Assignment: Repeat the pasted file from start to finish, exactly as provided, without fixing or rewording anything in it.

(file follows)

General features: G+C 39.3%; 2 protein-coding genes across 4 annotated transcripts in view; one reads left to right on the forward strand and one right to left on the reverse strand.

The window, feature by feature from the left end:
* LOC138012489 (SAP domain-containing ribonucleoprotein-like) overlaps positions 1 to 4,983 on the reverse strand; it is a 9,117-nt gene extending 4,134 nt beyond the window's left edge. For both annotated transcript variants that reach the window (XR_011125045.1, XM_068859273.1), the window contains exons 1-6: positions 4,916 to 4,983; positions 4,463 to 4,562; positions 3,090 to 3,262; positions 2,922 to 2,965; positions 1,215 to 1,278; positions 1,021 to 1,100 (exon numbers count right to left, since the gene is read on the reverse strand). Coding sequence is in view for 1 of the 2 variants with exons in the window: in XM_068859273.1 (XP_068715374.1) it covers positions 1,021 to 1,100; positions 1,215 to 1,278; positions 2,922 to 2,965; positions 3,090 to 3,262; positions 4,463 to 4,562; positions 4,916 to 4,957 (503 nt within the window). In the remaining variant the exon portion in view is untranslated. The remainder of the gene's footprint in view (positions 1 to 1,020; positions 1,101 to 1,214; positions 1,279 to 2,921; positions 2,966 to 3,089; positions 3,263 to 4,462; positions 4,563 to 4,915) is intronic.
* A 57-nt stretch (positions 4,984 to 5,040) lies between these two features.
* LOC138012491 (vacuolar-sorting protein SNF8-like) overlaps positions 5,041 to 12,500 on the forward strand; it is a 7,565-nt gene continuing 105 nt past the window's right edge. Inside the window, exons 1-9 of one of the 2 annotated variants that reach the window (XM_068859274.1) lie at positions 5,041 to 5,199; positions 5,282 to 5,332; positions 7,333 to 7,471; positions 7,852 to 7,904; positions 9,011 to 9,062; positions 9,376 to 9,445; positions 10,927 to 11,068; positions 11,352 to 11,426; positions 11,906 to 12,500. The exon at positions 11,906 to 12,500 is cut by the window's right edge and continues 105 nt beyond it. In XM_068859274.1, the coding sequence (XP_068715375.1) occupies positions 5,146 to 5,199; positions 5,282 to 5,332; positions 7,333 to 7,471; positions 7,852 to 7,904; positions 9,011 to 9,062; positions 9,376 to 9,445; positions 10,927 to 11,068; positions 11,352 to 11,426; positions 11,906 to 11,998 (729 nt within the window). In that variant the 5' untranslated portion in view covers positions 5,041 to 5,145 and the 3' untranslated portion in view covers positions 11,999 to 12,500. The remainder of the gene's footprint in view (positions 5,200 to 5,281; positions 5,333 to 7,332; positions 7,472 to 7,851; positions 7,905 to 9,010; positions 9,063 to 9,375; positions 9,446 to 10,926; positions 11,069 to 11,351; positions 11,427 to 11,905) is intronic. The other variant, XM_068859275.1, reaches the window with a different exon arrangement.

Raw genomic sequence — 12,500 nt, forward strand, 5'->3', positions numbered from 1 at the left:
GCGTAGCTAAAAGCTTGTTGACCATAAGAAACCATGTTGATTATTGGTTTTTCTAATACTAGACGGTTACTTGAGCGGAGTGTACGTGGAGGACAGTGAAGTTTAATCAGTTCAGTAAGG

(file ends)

General features: G+C 39.3%; 2 protein-coding genes across 4 annotated transcripts in view; one reads left to right on the forward strand and one right to left on the reverse strand.

The window, feature by feature from the left end:
* LOC138012489 (SAP domain-containing ribonucleoprotein-like) overlaps positions 1 to 4,983 on the reverse strand; it is a 9,117-nt gene extending 4,134 nt beyond the window's left edge. For both annotated transcript variants that reach the window (XR_011125045.1, XM_068859273.1), the window contains exons 1-6: positions 4,916 to 4,983; positions 4,463 to 4,562; positions 3,090 to 3,262; positions 2,922 to 2,965; positions 1,215 to 1,278; positions 1,021 to 1,100 (exon numbers count right to left, since the gene is read on the reverse strand). Coding sequence is in view for 1 of the 2 variants with exons in the window: in XM_068859273.1 (XP_068715374.1) it covers positions 1,021 to 1,100; positions 1,215 to 1,278; positions 2,922 to 2,965; positions 3,090 to 3,262; positions 4,463 to 4,562; positions 4,916 to 4,957 (503 nt within the window). In the remaining variant the exon portion in view is untranslated. The remainder of the gene's footprint in view (positions 1 to 1,020; positions 1,101 to 1,214; positions 1,279 to 2,921; positions 2,966 to 3,089; positions 3,263 to 4,462; positions 4,563 to 4,915) is intronic.
* A 57-nt stretch (positions 4,984 to 5,040) lies between these two features.
* LOC138012491 (vacuolar-sorting protein SNF8-like) overlaps positions 5,041 to 12,500 on the forward strand; it is a 7,565-nt gene continuing 105 nt past the window's right edge. Inside the window, exons 1-9 of one of the 2 annotated variants that reach the window (XM_068859274.1) lie at positions 5,041 to 5,199; positions 5,282 to 5,332; positions 7,333 to 7,471; positions 7,852 to 7,904; positions 9,011 to 9,062; positions 9,376 to 9,445; positions 10,927 to 11,068; positions 11,352 to 11,426; positions 11,906 to 12,500. The exon at positions 11,906 to 12,500 is cut by the window's right edge and continues 105 nt beyond it. In XM_068859274.1, the coding sequence (XP_068715375.1) occupies positions 5,146 to 5,199; positions 5,282 to 5,332; positions 7,333 to 7,471; positions 7,852 to 7,904; positions 9,011 to 9,062; positions 9,376 to 9,445; positions 10,927 to 11,068; positions 11,352 to 11,426; positions 11,906 to 11,998 (729 nt within the window). In that variant the 5' untranslated portion in view covers positions 5,041 to 5,145 and the 3' untranslated portion in view covers positions 11,999 to 12,500. The remainder of the gene's footprint in view (positions 5,200 to 5,281; positions 5,333 to 7,332; positions 7,472 to 7,851; positions 7,905 to 9,010; positions 9,063 to 9,375; positions 9,446 to 10,926; positions 11,069 to 11,351; positions 11,427 to 11,905) is intronic. The other variant, XM_068859275.1, reaches the window with a different exon arrangement.

Raw genomic sequence — 12,500 nt, forward strand, 5'->3', positions numbered from 1 at the left:
GCGTAGCTAAAAGCTTGTTGACCATAAGAAACCATGTTGATTATTGGTTTTTCTAATACTAGACGGTTACTTGAGCGGAGTGTACGTGGAGGACAGTGAAGTTTAATCAGTTCAGTAAGG